The Tis Hazari violence has hurt the legal profession – analysis
When we began practice in Tis Hazari three decades ago, Saturdays in the court were very quiet. Last Saturday (November 2), things were different. The area outside the judicial lock-up — a high security area — saw a dreadful outbreak of violence between lawyers and the police, ostensibly over parking slots. Serious injuries were sustained by both the lawyers and police personnel — and two lawyers suffered bullet injuries. Videos of arson, destruction of public property and serious injuries to both sides have been doing the rounds since that afternoon. It does not help that some people have been politicising the issue, accusing the police of brutality. On Sunday, the Delhi High Court issued sweeping directions protecting the lawyers from coercive action— in effect, preventing their arrests. A commission of inquiry was also set up by the court, headed by a former high court Judge. FIRs have been registered both on the complaints of the police and lawyers.
There has since been a strike in the trial courts across Delhi, which shows no sign of ending. High court lawyers in support of their trial court colleagues abstained from work on November 4. Litigants seeking relief and bail continue to languish in custody. The police retaliated by holding an unprecedented dharna outside the police headquarters on November 5. Both sides seem to have adopted a confrontationist approach. The Bar Council of India intervened on November 6 and requested the advocates to call off the strike but its voice of reason is not being heard.
Advocates are governed by the bar council’s rules on ethics that require them to comport themselves in a manner befitting their status as officers of the court, privileged members of the community, and also bearing in mind that what may be lawful and moral for a person who is not a lawyer, may be improper for an advocate. It is these values , among others, that make lawyers part of a noble profession. In the past few days, there have been random incidents of altercations involving lawyers, reported in the Capital, that have tarnished the reputation of the legal community.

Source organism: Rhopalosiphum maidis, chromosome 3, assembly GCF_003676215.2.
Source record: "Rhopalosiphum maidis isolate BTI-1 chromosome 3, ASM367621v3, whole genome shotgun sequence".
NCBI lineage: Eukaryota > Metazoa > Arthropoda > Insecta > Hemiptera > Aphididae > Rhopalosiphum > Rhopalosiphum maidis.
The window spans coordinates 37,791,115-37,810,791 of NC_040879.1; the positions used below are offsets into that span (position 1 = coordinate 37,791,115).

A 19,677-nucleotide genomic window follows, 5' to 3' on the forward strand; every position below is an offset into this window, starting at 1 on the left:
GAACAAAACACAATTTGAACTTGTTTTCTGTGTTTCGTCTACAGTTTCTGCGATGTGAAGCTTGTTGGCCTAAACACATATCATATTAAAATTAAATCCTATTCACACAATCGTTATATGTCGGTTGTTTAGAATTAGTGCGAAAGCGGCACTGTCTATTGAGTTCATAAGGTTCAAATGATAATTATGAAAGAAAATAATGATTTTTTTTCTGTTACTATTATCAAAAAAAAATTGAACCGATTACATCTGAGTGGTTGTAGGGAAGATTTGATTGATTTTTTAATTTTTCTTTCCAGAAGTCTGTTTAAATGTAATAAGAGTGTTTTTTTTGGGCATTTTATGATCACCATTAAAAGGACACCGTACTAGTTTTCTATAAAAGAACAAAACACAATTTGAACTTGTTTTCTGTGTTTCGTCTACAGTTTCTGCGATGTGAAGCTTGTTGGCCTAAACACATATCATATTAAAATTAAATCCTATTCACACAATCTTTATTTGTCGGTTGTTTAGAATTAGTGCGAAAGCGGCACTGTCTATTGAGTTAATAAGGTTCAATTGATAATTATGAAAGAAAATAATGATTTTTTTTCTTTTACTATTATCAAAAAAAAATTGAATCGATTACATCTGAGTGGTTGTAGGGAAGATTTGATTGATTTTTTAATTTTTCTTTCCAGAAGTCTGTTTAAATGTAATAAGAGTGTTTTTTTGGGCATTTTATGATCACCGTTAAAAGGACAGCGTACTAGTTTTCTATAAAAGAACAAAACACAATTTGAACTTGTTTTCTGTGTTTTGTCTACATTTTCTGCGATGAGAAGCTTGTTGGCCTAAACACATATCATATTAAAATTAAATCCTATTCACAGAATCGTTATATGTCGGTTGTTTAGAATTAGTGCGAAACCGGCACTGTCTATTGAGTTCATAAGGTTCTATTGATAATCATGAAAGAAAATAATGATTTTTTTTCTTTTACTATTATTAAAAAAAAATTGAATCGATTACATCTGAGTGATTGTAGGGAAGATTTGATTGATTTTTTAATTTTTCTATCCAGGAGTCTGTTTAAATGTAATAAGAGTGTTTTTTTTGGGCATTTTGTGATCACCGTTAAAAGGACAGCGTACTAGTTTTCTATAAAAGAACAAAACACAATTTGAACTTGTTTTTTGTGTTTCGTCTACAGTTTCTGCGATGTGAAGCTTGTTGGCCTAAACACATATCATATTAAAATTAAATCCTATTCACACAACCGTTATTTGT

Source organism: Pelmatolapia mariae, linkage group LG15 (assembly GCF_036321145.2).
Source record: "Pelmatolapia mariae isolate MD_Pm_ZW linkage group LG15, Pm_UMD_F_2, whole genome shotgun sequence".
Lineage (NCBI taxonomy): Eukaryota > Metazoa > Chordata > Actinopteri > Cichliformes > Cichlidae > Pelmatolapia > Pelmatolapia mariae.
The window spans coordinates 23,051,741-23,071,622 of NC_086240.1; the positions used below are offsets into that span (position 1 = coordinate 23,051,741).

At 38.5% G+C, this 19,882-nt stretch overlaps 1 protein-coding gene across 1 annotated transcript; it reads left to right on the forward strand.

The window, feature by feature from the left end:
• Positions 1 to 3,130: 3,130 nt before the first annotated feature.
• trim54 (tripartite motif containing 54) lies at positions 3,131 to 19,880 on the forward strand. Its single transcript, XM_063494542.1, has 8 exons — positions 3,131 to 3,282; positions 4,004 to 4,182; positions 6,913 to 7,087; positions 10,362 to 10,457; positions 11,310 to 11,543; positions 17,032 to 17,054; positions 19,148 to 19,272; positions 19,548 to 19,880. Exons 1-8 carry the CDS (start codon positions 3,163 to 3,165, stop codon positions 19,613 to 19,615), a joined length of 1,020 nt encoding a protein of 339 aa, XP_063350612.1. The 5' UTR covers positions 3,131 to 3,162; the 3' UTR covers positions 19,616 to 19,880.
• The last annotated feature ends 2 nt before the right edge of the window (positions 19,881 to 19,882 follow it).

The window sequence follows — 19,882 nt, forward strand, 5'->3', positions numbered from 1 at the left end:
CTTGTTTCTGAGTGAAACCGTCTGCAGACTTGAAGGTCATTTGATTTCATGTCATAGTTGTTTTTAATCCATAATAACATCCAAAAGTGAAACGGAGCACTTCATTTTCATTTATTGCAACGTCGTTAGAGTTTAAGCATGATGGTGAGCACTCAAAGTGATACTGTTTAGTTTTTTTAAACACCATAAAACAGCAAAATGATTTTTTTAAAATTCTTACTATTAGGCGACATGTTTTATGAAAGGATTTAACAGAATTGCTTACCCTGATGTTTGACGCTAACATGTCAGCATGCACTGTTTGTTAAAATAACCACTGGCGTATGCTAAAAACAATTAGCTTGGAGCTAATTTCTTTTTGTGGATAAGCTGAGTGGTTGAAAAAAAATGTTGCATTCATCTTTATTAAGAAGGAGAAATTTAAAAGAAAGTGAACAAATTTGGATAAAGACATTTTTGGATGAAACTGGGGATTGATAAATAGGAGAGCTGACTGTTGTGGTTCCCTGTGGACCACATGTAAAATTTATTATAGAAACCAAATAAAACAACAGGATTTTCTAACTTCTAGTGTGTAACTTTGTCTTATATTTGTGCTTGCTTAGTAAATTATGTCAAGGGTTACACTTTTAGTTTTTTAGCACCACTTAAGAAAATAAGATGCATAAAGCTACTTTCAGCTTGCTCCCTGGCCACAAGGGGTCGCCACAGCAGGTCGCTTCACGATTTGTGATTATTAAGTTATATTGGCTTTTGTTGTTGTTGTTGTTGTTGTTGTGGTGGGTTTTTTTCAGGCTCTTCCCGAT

In any civilised society, violence of any kind cannot be condoned. Our legal community and its leadership, especially those heading the bar associations have to take stock of the situation. It is not for lawyers to resort to extra legal means or strikes that have been declared unlawful by the Supreme Court in the past. During such strikes, it is the litigants who suffer the most. The prerogative to arrest an offender is not with the courts and is based on the discretion of the police. For lawyers associations to insist on the arrest of police officers as a precondition to call off the strike is not legally justified. A logical solution is to seek a transfer of the investigation or a court-monitored investigation.
The Delhi High Court having stepped in and the judicial commission of inquiry having already begun its work, it is for the leadership of the bar and the political executive in the city (and the Centre) to act sagaciously to resolve matters and bring normalcy to Delhi and its courts.
We are a society ruled by law. It is time that every citizen and every stakeholder in the criminal justice system — lawyers and policemen alike — appreciate the importance of the law and legal institutions. Lawyers, who on a daily basis professionally advise others to seek recourse to legal methods must follow their own advice even more strictly and withdraw this strike immediately. Access to justice is a fundamental right under the Constitution and the courts must ensure that it is not denied.
Finally, on to the issue that started it all — civic infrastructure (parking in this case). It is important to review the planning, infrastructure and location of courts. Traffic snarls in and around courts inconvenience lawyers, litigants, neighbouring residents and commuters. There must be efforts made by the court administration and civic agencies to decongest and to create adequate infrastructure including parking.
The police, whose role is to protect this city, must not be put in a situation where they are forced to take to the streets of the Capital to seek protection from a section of its residents.
Sidharth Luthra is senior advocate, Supreme Court
The views expressed are personal